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6 Things Everyone Should Know About Foster Care

Updated: Nov 14, 2023

The foster care system is meant to provide temporary care for children whose families are unable to care for them. While it can be a supportive and lifesaving resource to some children, it also presents challenges.

While those with a personal or professional connection to foster care carry insights into the system, most people only have a vague understanding of the foster care system.

So, in honor of Foster Care Awareness Month, here are six things that I believe everyone should know about the foster care system.

1 - Foster Care is Meant to Be a Temporary Solution

The ultimate goal of foster care is to reunify families, and foster care is meant to be a temporary solution. However, this is not always the case.

Roughly half of all children in foster care are never reunified with their family of origin. The second-base alternative is a placement with a trusted relative, but many children are placed with guardians they don’t know and have never met before their placement.

2 – Foster Care is Traumatic

No matter how long the separation is or the circumstances of the separation, foster care is always traumatic. When we also consider the trauma that a child may have endured prior to entering the system, it’s clear why foster kids have unique needs and require specialized care.

Unfortunately, many children do not receive the specialized care they need. While roughly 20% of the general population struggles with mental health issues, a staggering 80% of children in foster care have significant mental health issues.

3 - Kids “Age Out” of the System at 18

When a child in the foster care system turns 18, they “age out,” meaning their foster parents and court professionals are no longer legally obligated to support them or provide them with resources.

While citizens of the US may legally be considerate adults at 18, these young adults still require additional support systems, especially during a time when more than half of all young adults still live with their parents due to the rising cost of living.

Each year, 23,000 children age out of the US foster system, and 20% of those children become instantly homeless.

4 – Nearly 400,000 Kids Are in the Foster Care System at Any Time

At any given time, there are roughly 400,000 kids in the foster care system. Over the years, the number of children in the system has increased, threatening overpopulation in an already stressed system.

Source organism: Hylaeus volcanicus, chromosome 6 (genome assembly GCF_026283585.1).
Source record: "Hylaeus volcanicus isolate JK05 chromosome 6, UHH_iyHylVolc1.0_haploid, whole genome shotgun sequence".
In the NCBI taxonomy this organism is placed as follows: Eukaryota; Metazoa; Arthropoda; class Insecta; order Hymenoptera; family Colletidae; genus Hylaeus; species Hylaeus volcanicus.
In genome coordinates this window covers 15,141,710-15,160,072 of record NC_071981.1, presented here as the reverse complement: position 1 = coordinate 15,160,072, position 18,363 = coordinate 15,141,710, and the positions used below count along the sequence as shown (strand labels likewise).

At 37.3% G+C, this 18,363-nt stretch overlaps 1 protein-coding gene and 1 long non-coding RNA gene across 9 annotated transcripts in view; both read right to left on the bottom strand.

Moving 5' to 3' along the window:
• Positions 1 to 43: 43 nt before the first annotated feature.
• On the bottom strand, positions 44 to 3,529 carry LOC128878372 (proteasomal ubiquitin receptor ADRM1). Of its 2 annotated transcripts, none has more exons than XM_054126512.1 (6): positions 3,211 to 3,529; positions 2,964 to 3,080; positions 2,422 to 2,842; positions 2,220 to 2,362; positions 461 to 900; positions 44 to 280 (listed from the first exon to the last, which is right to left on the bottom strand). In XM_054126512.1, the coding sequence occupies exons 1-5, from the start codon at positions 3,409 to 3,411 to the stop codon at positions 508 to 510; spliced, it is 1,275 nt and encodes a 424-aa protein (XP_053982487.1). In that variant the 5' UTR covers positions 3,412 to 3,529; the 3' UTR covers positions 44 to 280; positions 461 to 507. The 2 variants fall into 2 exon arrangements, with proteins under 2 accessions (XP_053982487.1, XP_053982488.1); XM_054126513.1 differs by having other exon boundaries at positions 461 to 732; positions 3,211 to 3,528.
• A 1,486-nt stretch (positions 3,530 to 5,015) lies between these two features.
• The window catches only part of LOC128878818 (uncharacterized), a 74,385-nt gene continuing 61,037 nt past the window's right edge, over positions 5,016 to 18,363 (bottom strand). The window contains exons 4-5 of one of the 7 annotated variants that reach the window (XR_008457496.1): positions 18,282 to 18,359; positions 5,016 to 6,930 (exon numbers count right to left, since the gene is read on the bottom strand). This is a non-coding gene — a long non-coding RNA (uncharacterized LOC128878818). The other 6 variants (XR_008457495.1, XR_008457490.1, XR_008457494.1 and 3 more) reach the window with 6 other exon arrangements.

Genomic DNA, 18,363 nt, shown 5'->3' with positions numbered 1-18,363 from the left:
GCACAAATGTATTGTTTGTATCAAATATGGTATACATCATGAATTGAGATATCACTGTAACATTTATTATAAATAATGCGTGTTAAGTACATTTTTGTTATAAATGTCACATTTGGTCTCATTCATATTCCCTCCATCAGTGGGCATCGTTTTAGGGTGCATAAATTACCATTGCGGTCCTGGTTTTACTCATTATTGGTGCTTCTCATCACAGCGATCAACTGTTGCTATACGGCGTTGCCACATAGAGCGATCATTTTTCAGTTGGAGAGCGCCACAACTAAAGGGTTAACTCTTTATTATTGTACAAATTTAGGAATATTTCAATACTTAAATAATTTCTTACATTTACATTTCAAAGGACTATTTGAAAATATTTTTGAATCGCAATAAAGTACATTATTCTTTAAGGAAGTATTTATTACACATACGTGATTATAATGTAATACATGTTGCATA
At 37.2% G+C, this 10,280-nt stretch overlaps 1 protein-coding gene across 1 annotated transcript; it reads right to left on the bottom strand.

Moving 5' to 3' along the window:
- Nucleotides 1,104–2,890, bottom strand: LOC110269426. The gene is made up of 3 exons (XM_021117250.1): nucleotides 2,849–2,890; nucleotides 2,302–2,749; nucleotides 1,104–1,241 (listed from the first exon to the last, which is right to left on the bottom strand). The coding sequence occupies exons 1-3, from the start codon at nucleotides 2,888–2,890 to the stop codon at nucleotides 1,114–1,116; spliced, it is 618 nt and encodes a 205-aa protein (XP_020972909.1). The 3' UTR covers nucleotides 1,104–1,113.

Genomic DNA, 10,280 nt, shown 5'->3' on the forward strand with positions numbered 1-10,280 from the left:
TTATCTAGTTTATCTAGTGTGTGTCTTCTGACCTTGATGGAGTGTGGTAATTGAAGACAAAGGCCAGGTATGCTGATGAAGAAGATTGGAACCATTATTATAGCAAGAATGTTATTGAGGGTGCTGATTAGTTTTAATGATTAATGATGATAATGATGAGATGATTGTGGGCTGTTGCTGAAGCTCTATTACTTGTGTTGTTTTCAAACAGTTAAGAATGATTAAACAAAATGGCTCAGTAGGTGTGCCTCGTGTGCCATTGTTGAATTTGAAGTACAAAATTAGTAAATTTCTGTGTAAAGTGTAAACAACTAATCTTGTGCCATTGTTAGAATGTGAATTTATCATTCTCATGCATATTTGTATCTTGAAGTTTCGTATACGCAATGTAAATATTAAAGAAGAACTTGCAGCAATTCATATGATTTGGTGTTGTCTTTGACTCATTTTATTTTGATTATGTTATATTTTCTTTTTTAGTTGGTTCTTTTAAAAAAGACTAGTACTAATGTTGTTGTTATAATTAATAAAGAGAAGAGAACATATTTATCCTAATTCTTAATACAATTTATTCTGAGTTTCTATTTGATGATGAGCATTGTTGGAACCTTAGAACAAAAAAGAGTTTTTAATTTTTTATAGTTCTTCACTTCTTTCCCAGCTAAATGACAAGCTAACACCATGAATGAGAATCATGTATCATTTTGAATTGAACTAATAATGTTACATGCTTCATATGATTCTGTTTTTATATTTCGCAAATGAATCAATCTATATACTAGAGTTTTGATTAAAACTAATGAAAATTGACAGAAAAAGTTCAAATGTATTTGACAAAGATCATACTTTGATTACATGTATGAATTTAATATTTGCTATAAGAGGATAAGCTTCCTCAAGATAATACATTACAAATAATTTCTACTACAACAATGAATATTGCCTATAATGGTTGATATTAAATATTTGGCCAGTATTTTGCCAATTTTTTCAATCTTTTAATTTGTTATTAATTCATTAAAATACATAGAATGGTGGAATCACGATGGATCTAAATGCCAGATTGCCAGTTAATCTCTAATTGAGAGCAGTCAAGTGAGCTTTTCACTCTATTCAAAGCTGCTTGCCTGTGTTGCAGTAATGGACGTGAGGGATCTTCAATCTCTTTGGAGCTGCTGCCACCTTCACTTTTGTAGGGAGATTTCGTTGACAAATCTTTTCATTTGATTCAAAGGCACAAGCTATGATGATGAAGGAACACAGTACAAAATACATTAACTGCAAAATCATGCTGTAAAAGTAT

Meanwhile, the COVID-19 pandemic decreased available foster homes for children in need. Foster parents struggled with job losses, financial insecurity, and already overcrowded homes while fearing the risk of exposure.

If more people were aware of the great need for foster parents in the US, we might see an increase in available homes for children in need.

5 - Foster Care Disproportionately Harms Children of Color

Structural violence translates to systemic racism, which is reflected in the foster care system. For example, African Americans make up about 13% of the total population in the US. Meanwhile, 23% of children in foster care are Black.

These figures reflect systemic issues, such as racial bias in child welfare policies and practices, poverty, and lack of access to resources and support.

While foster care is meant to help vulnerable children, the experience is often harmful.

6 – Less Than 5% of Foster Care Survivors Graduate from College

Children in the foster care system end up there due to circumstances that often cause trauma. Then, their experiences in the foster care system cause additional trauma. Oftentimes, children in foster care are not given access to adequate mental health services and the loving families they deserve.

While some of these children grow up to be resilient adults, foster care survivors struggle with many issues related to their trauma.

Final Thoughts: Learn More About Foster Care

There is so much more to learn about foster care and the experiences of children and youth in care. If you want to learn more, I encourage you to read my memoir, “Garbage Bag Suitcase.”

In it, I give a firsthand account of my life before, during, and after the foster care system while also providing grassroots solutions to our broken foster care system.

Learn more and get your copy here.

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